The study offers insight into the protective effects of dietary supplements against COVID-19

Taking multivitamins, omega-3s, probiotics or vitamin D supplements may reduce the risk of positive testing for SARS-CoV-2, the virus responsible for COVID-19 infection – at least among women – according to a large population-based study published online in the journal BMJ Nutrition Prevention and Health.

But taking any vitamin C, zinc or garlic supplement is not associated with a lower risk of positive virus tests, the findings show.

Scientists have supported the use of dietary supplements to deter and treat COVID-19 infection since the onset of the pandemic, the researchers note.

In the UK alone, market share rose 19.5% in the period leading up to the first national ‘lock-in’ on March 23 last year, with vitamin C sales up 110% and multivita sales up 93%.

Similarly, sales of zinc supplements rose 415% in the first week of March, at the height of fears of COVID-19 in the United States.

Dietary supplements may help support a healthy immune system, but whether certain supplements may be associated with a lower risk of SARS-CoV-2 infection is unknown.

In a search to close this knowledge gap, the researchers relied on adult users of the COVID-19 Symptom Study to determine whether regular supplement users were less likely to test positive for SARS-CoV-2.

The app was launched in the UK, US and Sweden in March 2020 to gather information on pandemic developments they reported themselves.

Initially, it recorded the location, age, and key health risk factors of its users. But as time went on, subscribers were asked to provide daily news on a range of issues, including symptoms, coronavirus test results and healthcare. People without obvious symptoms are also encouraged to use it.

For the purposes of this study, the researchers analyzed information provided by 372,720 UK subscribers to the application about their regular use of dietary supplements during May, June and July 2020 during the first wave of the pandemic, as well as coronavirus swab test results.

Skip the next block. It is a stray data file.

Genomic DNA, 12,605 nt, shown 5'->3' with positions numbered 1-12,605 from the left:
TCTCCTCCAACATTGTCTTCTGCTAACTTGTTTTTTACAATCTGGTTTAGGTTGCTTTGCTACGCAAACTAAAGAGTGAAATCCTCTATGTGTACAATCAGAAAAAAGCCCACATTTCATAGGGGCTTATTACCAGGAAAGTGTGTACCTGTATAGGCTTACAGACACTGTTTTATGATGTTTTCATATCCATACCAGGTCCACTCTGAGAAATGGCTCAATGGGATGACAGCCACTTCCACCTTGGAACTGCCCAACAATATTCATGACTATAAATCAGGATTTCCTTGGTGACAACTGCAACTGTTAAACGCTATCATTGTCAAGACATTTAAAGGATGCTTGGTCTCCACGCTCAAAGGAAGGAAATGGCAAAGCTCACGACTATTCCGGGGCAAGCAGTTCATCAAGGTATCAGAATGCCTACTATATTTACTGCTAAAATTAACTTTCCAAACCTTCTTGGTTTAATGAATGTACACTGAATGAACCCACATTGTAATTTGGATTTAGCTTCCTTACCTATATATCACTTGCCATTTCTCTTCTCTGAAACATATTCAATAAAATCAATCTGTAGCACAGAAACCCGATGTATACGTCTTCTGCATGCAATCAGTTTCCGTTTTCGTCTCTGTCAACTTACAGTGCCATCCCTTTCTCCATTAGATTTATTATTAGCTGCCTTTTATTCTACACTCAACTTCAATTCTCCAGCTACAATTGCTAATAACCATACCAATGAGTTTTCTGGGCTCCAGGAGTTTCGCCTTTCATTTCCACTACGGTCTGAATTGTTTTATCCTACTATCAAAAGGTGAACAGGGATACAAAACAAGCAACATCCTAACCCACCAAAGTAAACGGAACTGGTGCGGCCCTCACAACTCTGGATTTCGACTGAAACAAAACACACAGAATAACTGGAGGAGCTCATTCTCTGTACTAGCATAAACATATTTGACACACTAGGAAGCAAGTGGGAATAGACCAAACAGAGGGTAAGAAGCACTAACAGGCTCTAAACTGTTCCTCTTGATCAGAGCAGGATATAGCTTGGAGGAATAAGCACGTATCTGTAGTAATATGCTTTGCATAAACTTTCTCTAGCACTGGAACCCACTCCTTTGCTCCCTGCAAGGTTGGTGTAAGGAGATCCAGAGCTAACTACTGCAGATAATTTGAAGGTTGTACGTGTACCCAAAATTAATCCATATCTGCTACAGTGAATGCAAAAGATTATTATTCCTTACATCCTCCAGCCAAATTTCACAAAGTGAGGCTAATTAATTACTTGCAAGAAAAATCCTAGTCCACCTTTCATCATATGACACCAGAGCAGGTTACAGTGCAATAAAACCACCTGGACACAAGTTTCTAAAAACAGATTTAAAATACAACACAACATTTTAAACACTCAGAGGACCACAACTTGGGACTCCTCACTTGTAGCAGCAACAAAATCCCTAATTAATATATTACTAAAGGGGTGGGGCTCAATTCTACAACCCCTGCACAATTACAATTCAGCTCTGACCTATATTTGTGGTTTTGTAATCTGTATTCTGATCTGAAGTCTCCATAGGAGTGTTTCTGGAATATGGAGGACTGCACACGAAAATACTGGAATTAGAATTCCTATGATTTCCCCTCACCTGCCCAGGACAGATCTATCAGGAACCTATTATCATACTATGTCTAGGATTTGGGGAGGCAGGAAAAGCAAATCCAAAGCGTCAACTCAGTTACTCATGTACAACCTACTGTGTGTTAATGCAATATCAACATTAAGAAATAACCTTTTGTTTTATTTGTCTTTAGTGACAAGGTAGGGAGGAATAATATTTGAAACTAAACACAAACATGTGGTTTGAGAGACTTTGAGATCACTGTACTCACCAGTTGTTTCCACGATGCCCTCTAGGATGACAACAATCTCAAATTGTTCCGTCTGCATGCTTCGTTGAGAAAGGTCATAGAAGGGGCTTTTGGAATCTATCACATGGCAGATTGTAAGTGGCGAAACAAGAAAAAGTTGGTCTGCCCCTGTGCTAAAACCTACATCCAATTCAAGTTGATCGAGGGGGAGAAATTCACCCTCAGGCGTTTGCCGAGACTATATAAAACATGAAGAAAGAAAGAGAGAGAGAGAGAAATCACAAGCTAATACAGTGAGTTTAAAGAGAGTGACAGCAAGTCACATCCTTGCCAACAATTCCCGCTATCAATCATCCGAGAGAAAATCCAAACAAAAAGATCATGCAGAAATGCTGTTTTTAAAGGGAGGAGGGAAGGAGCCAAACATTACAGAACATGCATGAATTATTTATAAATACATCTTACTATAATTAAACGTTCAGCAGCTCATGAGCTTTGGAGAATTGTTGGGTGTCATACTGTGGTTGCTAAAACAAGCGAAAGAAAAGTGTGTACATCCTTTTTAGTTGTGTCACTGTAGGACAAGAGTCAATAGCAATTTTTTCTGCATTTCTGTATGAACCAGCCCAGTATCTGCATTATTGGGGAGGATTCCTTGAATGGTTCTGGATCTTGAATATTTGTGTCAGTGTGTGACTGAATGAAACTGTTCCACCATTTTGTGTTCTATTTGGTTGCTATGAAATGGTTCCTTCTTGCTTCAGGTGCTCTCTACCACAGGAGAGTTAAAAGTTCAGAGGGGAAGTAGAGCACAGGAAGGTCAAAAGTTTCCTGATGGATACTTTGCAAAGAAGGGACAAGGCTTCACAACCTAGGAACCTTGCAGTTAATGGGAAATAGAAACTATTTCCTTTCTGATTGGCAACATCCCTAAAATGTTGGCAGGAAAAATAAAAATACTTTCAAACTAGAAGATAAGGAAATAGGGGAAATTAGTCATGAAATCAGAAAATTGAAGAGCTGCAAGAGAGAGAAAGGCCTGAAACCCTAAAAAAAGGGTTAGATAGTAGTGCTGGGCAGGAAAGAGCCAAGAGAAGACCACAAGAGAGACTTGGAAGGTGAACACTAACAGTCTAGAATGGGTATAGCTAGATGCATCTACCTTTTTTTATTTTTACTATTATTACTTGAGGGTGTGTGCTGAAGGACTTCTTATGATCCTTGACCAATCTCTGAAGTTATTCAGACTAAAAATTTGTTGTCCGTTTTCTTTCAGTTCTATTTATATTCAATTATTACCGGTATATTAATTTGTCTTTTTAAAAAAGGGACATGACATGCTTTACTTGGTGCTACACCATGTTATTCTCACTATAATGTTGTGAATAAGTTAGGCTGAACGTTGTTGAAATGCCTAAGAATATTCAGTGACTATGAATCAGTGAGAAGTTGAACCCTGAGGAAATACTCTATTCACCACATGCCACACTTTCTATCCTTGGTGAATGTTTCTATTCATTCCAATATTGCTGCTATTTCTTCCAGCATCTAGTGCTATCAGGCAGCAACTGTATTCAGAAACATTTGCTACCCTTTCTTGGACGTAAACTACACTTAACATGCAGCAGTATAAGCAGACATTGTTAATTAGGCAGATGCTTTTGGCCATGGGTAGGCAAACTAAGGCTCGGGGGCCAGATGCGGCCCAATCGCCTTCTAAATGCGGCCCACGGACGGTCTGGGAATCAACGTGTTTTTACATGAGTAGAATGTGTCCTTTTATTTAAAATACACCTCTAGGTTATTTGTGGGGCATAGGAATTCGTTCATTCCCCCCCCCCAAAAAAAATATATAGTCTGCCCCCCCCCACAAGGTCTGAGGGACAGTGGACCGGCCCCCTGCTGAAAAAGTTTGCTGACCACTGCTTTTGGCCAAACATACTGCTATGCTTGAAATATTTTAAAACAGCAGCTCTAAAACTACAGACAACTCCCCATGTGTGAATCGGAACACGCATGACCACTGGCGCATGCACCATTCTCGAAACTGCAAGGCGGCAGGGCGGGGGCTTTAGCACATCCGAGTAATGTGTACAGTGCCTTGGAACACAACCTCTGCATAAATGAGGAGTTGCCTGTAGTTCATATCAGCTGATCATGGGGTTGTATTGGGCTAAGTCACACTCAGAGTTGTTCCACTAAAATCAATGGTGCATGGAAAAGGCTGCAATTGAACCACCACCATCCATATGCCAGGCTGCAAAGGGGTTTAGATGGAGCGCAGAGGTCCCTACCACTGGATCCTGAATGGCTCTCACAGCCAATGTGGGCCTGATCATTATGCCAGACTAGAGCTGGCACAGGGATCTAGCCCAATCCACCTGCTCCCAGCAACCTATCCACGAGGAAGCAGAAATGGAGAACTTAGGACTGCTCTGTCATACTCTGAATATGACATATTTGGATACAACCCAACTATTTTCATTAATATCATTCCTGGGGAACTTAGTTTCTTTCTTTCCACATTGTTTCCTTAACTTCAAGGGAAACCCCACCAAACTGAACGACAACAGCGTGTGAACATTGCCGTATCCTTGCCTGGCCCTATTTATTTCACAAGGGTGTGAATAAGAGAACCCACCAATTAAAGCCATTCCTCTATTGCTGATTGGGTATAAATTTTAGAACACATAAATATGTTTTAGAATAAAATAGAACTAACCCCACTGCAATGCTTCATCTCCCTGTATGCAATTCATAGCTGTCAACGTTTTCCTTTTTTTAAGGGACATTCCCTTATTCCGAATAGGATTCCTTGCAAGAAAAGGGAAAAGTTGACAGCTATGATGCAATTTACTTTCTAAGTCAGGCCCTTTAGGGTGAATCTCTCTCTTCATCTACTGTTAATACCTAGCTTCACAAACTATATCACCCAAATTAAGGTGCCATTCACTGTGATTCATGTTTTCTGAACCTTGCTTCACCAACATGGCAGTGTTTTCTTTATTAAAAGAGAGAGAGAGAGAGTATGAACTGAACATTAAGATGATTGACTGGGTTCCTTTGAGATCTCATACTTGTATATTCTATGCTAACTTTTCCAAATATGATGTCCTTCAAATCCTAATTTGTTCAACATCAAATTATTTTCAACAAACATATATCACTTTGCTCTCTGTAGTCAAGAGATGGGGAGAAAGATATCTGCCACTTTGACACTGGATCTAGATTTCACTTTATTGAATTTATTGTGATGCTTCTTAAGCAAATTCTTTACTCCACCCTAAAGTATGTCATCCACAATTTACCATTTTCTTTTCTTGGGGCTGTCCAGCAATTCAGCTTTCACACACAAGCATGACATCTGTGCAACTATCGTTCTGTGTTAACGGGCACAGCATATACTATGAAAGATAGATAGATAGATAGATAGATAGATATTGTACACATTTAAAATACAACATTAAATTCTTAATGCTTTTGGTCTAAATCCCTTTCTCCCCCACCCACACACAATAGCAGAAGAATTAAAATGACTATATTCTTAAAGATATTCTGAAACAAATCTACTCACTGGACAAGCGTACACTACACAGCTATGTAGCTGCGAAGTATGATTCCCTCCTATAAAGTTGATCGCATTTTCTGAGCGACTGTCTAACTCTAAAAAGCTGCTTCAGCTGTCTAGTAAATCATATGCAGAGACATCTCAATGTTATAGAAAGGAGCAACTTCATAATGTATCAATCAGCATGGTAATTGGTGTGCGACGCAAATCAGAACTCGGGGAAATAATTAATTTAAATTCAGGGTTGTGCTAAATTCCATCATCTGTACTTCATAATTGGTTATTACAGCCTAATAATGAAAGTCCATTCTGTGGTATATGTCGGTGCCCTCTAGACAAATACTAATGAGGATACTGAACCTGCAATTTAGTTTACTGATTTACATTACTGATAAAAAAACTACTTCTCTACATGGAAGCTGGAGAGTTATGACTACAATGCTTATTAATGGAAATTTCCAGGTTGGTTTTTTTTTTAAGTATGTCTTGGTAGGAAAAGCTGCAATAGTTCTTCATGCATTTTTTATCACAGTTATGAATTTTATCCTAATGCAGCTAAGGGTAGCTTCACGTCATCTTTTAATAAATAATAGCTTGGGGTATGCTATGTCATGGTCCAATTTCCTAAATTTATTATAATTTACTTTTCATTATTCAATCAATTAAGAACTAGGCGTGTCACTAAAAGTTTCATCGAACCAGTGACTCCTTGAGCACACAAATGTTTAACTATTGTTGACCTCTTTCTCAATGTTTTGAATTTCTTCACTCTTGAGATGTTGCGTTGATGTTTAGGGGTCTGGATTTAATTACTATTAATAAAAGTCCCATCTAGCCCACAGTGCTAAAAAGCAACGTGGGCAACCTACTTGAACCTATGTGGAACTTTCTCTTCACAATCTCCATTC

Between May and July, 175,652 UK subscribers regularly took dietary supplements, and 197,068 did not. Approximately two-thirds (67%) were women and more than half were overweight (BMI of 27).

A total of 23,521 individuals tested positive for SARS-CoV-2 and 349,199 tested negative for May-July.

Taking probiotics, omega-3 fatty acids, multivit or vitamin D is associated with a lower risk of SARS-CoV-2 infection: by 14%, 12%, 13% and 9%, respectively, after taking into account potentially influencing factors , including basic conditions and normal diet.

No such effects have been observed in those taking vitamin C, zinc or garlic supplements.

And when researchers specifically looked at gender, age, and weight (BMI), protective associations for probiotics, omega-3 fatty acids, multivitis, and vitamin D were only observed in women of all ages and weights. No such clear associations were observed in men.

Despite some differences, the same overall patterns were reflected in both U.S. (45,757) and Swedish (27,373) subscribers.

Equivalent data for the US and Sweden were a reduced risk of: 18% and 37% for probiotics, respectively; 21% and 16% for omega-3 fatty acids, respectively; 12% and 22%, respectively, for multivits; and 24% and 19%, respectively, for vitamin D supplements.

This is an observational study and as such cannot determine the cause. The researchers also acknowledge several limitations, including that the study relied on self-reported data and a self-selected group. No information was collected on dosages of additives or ingredients.

But while the effects observed were modest, they were significant, the researchers note, calling for large clinical trials to report evidence-based therapeutic recommendations.

“We know that through micronutrients, including vitamin D, it is necessary for a healthy immune system to function. This in turn is key to preventing and recovering from infections.

“But to date, there is little convincing evidence that taking nutritional supplements has any therapeutic value other than maintaining the body’s normal immune response,” comments Professor Sumantra Ray, executive director, NNEdPro Global Center for Nutrition and Health, which co-owns the journal.

Moreover, this study is not primarily designed to answer questions about the role of dietary supplements in COVID-19. This is still a new area of ​​research that requires further rigorous studies before firm conclusions can be drawn as to whether certain dietary supplements may reduce the risk of COVID-19 infection. ”

Sumantra Ray, CEO, NNEdPro Global Center for Nutrition and Health

Source:

Journal reference:

Louca, P., and others. (2021) Modest effects of dietary supplements during the COVID-19 pandemic: insight from 445,850 users of the COVID-19 Symptom Study application. BMJ Nutrition Prevention and Health. doi.org/10.1136/bmjnph-2021-000250.

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